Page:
Youth Risk Behavior Survey Shows Positive Trends Among DC Youth for 2015, Highlights Areas of Concern.
Media Contact: Fred Lewis, [email protected]; (202) 412-2167
Results from the 2015 District of Columbia Youth Risk Behavior Survey (YRBS) released today by the Office of the State Superintendent of Education (OSSE) show positive trends related to obesity and sexual activity among DC youth. Survey results also highlight areas of concern related to mental health that must be addressed to ensure DC students are reaching their maximum academic potential and living healthy lives.
“This rich data source allows us to know what is going well and what may be problematic across the city and in individual schools,” said State Superintendent Hanseul Kang. “Additionally, knowing what pockets of students are most at risk allows us to target those individuals with appropriate programming and development of policy at the state level.”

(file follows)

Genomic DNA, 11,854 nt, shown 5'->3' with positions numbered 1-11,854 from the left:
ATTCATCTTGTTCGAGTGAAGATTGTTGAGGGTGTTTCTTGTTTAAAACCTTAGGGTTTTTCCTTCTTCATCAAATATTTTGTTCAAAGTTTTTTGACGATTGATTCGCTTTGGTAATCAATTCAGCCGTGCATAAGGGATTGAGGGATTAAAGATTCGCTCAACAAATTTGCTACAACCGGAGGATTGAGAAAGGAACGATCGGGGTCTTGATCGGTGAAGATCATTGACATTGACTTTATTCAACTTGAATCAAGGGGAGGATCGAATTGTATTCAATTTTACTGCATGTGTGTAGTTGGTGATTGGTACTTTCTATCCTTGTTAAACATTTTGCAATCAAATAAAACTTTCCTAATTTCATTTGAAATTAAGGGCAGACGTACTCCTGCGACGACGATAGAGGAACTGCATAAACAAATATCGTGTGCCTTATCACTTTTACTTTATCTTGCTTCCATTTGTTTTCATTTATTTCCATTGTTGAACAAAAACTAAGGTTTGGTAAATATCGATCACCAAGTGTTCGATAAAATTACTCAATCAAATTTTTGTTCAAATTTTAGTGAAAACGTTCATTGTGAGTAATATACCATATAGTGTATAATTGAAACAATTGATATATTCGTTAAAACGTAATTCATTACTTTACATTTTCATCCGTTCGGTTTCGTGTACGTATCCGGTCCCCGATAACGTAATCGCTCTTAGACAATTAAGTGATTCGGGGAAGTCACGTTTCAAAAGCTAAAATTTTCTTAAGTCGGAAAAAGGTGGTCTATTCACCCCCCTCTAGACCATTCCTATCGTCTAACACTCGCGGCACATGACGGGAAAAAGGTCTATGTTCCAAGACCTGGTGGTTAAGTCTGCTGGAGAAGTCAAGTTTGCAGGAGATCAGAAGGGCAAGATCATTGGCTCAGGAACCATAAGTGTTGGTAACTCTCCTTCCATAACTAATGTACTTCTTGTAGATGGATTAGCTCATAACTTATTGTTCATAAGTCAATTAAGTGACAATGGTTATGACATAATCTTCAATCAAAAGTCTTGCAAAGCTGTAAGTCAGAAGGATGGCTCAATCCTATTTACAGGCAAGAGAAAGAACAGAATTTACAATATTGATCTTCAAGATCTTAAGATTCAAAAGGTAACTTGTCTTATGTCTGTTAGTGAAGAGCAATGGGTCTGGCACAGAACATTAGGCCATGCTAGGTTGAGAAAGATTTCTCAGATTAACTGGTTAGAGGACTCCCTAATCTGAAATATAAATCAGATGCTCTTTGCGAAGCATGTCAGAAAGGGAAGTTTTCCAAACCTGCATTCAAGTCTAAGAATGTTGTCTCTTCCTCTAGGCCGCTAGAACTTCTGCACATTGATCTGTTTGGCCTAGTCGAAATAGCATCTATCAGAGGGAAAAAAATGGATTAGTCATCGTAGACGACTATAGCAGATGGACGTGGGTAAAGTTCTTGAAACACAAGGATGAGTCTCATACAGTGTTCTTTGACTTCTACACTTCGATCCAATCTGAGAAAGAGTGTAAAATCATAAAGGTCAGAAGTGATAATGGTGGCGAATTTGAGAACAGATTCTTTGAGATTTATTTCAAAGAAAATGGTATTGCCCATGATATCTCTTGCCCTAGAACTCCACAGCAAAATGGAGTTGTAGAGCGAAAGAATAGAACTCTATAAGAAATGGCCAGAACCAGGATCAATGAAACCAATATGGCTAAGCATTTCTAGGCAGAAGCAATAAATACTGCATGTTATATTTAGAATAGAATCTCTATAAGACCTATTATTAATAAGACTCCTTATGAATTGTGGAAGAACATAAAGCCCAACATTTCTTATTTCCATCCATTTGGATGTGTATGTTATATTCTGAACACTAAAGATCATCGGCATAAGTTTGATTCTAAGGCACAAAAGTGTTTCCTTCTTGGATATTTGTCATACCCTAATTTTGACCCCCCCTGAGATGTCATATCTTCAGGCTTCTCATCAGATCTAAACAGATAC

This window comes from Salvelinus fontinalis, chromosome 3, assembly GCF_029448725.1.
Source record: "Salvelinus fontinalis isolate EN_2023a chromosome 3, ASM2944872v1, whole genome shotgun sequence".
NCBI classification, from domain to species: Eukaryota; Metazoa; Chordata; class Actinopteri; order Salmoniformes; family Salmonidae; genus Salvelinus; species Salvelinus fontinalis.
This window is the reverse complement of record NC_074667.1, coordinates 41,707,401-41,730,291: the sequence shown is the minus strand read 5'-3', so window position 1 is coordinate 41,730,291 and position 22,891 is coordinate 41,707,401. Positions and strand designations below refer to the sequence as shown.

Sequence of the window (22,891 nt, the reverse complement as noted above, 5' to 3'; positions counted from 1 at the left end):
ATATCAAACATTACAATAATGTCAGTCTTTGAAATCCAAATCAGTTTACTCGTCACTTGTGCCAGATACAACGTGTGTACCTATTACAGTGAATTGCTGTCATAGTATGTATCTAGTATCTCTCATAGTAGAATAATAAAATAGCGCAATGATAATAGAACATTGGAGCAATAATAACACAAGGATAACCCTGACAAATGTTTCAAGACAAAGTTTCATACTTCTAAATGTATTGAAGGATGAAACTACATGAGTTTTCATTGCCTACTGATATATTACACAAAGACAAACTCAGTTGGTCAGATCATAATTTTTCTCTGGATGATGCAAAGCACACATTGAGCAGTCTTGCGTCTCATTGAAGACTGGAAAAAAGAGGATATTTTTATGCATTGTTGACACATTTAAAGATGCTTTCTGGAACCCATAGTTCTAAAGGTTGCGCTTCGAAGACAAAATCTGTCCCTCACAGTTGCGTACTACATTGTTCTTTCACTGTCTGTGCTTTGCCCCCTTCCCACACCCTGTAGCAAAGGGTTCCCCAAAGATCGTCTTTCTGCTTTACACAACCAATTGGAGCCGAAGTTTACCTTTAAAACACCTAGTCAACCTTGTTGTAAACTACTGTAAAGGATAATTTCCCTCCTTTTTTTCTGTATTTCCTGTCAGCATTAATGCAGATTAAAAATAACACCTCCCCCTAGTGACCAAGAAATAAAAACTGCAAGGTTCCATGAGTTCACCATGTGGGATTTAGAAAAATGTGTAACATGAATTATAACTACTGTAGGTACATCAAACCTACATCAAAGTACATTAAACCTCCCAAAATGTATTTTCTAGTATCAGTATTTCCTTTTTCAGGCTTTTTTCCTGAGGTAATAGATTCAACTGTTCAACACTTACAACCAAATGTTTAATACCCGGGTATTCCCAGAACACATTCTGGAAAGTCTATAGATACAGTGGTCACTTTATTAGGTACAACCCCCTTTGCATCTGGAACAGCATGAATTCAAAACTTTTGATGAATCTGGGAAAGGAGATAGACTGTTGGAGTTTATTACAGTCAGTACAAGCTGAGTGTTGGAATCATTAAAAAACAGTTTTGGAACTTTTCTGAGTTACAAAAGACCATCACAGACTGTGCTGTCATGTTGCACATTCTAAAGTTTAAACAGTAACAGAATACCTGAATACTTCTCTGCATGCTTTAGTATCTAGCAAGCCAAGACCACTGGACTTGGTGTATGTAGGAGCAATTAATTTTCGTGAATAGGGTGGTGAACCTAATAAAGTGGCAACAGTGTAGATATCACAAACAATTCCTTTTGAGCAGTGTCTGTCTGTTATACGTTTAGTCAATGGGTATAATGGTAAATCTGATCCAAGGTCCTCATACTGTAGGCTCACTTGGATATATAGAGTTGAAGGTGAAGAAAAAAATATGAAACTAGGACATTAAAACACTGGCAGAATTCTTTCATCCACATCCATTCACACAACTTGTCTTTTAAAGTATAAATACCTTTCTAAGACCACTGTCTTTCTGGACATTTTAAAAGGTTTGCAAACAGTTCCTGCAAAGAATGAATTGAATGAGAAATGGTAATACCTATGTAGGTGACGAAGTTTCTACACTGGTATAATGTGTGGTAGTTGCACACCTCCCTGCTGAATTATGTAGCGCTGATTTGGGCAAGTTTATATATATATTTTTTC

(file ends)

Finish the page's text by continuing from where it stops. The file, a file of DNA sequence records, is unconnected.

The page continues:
The biennial YRBS evaluated a representative sample from both District of Columbia Public Schools (DCPS) and public charter schools (PCS) in 2015, compiling data from more than 30,000 District students in grades six through 12. YRBS data are compared to results from 2012, the last year the survey was administered, and include data from 2007, the first year OSSE administered the survey, to show trends over time.
The survey covers the following risk behavior categories, which coincide with the categories of OSSE’s Health Education Standards: Alcohol, Tobacco, and Other Drugs, Mental and Emotional Health, Nutrition and Physical Activity, Disease Prevention/Sexual Health, and Safety Skills. The report notes significant differences within subgroups of the DC youth population (e.g., sex, grade, race/ethnicity) for various health behaviors and describes behaviors that have undergone significant changes since the YRBS was previously administered in 2007 and 2012.